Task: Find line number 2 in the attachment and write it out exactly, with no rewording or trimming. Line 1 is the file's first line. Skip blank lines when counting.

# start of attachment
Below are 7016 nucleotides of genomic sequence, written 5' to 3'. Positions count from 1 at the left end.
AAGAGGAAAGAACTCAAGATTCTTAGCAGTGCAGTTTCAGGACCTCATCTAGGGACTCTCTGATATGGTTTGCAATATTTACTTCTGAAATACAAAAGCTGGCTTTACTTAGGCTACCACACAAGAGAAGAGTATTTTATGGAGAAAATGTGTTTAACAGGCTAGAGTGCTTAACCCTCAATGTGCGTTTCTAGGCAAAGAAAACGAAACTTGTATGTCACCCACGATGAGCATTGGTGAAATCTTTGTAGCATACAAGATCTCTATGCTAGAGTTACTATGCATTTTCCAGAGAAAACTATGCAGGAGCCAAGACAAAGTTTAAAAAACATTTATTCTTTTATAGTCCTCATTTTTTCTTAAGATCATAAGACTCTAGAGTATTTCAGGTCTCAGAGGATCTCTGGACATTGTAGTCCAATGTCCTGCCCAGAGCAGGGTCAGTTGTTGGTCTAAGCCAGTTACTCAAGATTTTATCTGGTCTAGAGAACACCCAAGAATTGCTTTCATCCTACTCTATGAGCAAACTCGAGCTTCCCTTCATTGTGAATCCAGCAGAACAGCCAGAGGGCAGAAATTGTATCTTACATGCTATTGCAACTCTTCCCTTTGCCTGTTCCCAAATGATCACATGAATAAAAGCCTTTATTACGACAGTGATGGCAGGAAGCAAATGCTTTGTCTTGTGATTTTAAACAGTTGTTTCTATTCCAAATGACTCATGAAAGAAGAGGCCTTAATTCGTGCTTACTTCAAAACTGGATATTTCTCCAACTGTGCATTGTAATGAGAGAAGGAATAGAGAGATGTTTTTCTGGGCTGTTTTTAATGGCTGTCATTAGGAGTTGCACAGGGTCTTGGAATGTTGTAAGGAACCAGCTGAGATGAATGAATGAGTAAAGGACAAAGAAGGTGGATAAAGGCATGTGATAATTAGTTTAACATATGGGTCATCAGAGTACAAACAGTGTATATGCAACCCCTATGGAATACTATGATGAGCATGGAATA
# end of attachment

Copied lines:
AAGAGGAAAGAACTCAAGATTCTTAGCAGTGCAGTTTCAGGACCTCATCTAGGGACTCTCTGATATGGTTTGCAATATTTACTTCTGAAATACAAAAGCTGGCTTTACTTAGGCTACCACACAAGAGAAGAGTATTTTATGGAGAAAATGTGTTTAACAGGCTAGAGTGCTTAACCCTCAATGTGCGTTTCTAGGCAAAGAAAACGAAACTTGTATGTCACCCACGATGAGCATTGGTGAAATCTTTGTAGCATACAAGATCTCTATGCTAGAGTTACTATGCATTTTCCAGAGAAAACTATGCAGGAGCCAAGACAAAGTTTAAAAAACATTTATTCTTTTATAGTCCTCATTTTTTCTTAAGATCATAAGACTCTAGAGTATTTCAGGTCTCAGAGGATCTCTGGACATTGTAGTCCAATGTCCTGCCCAGAGCAGGGTCAGTTGTTGGTCTAAGCCAGTTACTCAAGATTTTATCTGGTCTAGAGAACACCCAAGAATTGCTTTCATCCTACTCTATGAGCAAACTCGAGCTTCCCTTCATTGTGAATCCAGCAGAACAGCCAGAGGGCAGAAATTGTATCTTACATGCTATTGCAACTCTTCCCTTTGCCTGTTCCCAAATGATCACATGAATAAAAGCCTTTATTACGACAGTGATGGCAGGAAGCAAATGCTTTGTCTTGTGATTTTAAACAGTTGTTTCTATTCCAAATGACTCATGAAAGAAGAGGCCTTAATTCGTGCTTACTTCAAAACTGGATATTTCTCCAACTGTGCATTGTAATGAGAGAAGGAATAGAGAGATGTTTTTCTGGGCTGTTTTTAATGGCTGTCATTAGGAGTTGCACAGGGTCTTGGAATGTTGTAAGGAACCAGCTGAGATGAATGAATGAGTAAAGGACAAAGAAGGTGGATAAAGGCATGTGATAATTAGTTTAACATATGGGTCATCAGAGTACAAACAGTGTATATGCAACCCCTATGGAATACTATGATGAGCATGGAATA